We just could not believe it. The little old town that we had become so strongly attached to-  had been destroyed.

(To be continued……. this is not the time for me to being writing blog posts! The whole town is out cleaning and fixing up. More details soon!

Arriving back at our town (Hojo) late at night we found scenes like this

This house (which I pass by every day on my way to the bus) was lifted up and flipped over. Tragically, a boy who lived here was killed.

The concrete base of this house clearly visible (now on top of it)- I am sure the structure is now being investigated as to whether or not it met legal construction standards

Pulling into our drive it was a relief to find our house standing in one piece. But before checking for damage I jumped out of the car and ran up to our neighbors` house to see how they were. Though the house was dark ( most of the town was blacked-out) I rapped on the door and called out. Mrs. Shirai emerged almost right away and told us what she had experienced earlier in the day.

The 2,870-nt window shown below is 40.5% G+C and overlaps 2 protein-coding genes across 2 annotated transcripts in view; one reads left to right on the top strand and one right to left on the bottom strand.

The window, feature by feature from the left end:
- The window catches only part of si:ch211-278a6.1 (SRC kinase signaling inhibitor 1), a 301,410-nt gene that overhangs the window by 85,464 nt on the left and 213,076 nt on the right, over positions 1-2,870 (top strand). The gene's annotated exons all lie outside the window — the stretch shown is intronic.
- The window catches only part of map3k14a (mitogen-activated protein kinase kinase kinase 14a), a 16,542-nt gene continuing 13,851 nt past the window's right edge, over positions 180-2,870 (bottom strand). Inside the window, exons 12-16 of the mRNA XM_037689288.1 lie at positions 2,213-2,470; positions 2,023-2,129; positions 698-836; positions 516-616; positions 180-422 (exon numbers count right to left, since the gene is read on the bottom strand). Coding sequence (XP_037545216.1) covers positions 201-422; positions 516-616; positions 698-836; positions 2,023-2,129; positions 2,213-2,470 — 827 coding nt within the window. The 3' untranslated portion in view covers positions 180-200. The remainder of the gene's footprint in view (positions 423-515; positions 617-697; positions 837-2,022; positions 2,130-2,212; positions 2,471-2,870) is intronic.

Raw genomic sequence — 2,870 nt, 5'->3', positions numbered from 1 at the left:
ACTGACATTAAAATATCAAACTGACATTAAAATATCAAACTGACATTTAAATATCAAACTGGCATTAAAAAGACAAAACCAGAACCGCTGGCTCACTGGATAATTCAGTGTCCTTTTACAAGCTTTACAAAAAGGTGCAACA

She said that she had been working at the FUREAI KAN, the rest-stop for visitors which is located in the center of the old commercial strip. First she heard a deafening noise- what another neighbor of mine later described as being like a group of fighter-jets at an air-show. Hearing the defeaning ruckus, she looked out through the front glass and saw what seemed like the whole town exploding. As she and the others with her retreated towards the back room, the window she had just been looking through shattered- and it seemed to her as if there was a tornado inside the room- with dedris and object of all sorts whipping around madly. In a few seconds ( which seemed like minutes) the FUREIAI KAN and all the shops alongside it had been stripped of windows, walls and roofs. Most of what was inside also ended up for far from where it had been.